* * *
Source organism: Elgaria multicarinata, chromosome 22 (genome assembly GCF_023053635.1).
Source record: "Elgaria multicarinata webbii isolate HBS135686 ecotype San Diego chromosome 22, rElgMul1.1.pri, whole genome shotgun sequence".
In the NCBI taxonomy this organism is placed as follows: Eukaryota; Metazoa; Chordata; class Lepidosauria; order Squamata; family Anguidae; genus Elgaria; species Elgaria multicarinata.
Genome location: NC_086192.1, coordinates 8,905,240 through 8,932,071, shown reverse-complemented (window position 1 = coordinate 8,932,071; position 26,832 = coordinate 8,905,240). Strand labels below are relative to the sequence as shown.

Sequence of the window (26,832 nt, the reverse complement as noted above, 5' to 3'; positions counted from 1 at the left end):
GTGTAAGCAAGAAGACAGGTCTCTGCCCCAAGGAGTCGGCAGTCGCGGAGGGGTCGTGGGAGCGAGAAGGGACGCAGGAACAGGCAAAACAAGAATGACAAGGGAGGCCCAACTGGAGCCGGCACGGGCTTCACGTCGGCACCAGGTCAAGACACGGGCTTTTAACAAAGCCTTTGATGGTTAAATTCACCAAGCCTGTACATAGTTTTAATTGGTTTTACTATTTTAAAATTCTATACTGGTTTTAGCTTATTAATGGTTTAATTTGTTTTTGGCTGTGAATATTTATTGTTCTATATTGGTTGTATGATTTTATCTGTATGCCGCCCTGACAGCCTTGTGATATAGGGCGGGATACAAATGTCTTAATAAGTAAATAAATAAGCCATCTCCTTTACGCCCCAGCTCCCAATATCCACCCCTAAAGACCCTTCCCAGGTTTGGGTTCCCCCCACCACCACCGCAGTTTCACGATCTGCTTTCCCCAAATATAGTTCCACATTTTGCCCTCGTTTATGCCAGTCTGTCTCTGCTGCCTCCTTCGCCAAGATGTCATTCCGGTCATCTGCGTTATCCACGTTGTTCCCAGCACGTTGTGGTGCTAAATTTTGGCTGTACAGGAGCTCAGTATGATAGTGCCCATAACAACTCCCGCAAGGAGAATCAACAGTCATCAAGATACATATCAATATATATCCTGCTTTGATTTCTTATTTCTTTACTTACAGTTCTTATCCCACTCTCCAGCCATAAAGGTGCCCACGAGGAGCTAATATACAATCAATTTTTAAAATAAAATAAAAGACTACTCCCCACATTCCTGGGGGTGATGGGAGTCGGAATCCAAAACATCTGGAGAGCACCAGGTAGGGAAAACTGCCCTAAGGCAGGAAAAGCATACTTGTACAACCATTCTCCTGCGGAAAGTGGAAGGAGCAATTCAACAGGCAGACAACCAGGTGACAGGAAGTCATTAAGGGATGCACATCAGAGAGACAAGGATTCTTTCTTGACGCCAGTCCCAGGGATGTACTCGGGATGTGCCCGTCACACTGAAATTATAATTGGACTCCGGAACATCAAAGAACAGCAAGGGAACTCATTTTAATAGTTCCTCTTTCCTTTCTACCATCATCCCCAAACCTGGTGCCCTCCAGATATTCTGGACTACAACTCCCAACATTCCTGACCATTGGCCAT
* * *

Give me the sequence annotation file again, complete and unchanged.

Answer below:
Source organism: Elgaria multicarinata, chromosome 22 (genome assembly GCF_023053635.1).
Source record: "Elgaria multicarinata webbii isolate HBS135686 ecotype San Diego chromosome 22, rElgMul1.1.pri, whole genome shotgun sequence".
In the NCBI taxonomy this organism is placed as follows: Eukaryota; Metazoa; Chordata; class Lepidosauria; order Squamata; family Anguidae; genus Elgaria; species Elgaria multicarinata.
Genome location: NC_086192.1, coordinates 8,905,240 through 8,932,071, shown reverse-complemented (window position 1 = coordinate 8,932,071; position 26,832 = coordinate 8,905,240). Strand labels below are relative to the sequence as shown.

Sequence of the window (26,832 nt, the reverse complement as noted above, 5' to 3'; positions counted from 1 at the left end):
GTGTAAGCAAGAAGACAGGTCTCTGCCCCAAGGAGTCGGCAGTCGCGGAGGGGTCGTGGGAGCGAGAAGGGACGCAGGAACAGGCAAAACAAGAATGACAAGGGAGGCCCAACTGGAGCCGGCACGGGCTTCACGTCGGCACCAGGTCAAGACACGGGCTTTTAACAAAGCCTTTGATGGTTAAATTCACCAAGCCTGTACATAGTTTTAATTGGTTTTACTATTTTAAAATTCTATACTGGTTTTAGCTTATTAATGGTTTAATTTGTTTTTGGCTGTGAATATTTATTGTTCTATATTGGTTGTATGATTTTATCTGTATGCCGCCCTGACAGCCTTGTGATATAGGGCGGGATACAAATGTCTTAATAAGTAAATAAATAAGCCATCTCCTTTACGCCCCAGCTCCCAATATCCACCCCTAAAGACCCTTCCCAGGTTTGGGTTCCCCCCACCACCACCGCAGTTTCACGATCTGCTTTCCCCAAATATAGTTCCACATTTTGCCCTCGTTTATGCCAGTCTGTCTCTGCTGCCTCCTTCGCCAAGATGTCATTCCGGTCATCTGCGTTATCCACGTTGTTCCCAGCACGTTGTGGTGCTAAATTTTGGCTGTACAGGAGCTCAGTATGATAGTGCCCATAACAACTCCCGCAAGGAGAATCAACAGTCATCAAGATACATATCAATATATATCCTGCTTTGATTTCTTATTTCTTTACTTACAGTTCTTATCCCACTCTCCAGCCATAAAGGTGCCCACGAGGAGCTAATATACAATCAATTTTTAAAATAAAATAAAAGACTACTCCCCACATTCCTGGGGGTGATGGGAGTCGGAATCCAAAACATCTGGAGAGCACCAGGTAGGGAAAACTGCCCTAAGGCAGGAAAAGCATACTTGTACAACCATTCTCCTGCGGAAAGTGGAAGGAGCAATTCAACAGGCAGACAACCAGGTGACAGGAAGTCATTAAGGGATGCACATCAGAGAGACAAGGATTCTTTCTTGACGCCAGTCCCAGGGATGTACTCGGGATGTGCCCGTCACACTGAAATTATAATTGGACTCCGGAACATCAAAGAACAGCAAGGGAACTCATTTTAATAGTTCCTCTTTCCTTTCTACCATCATCCCCAAACCTGGTGCCCTCCAGATATTCTGGACTACAACTCCCAACATTCCTGACCATTGGCCAT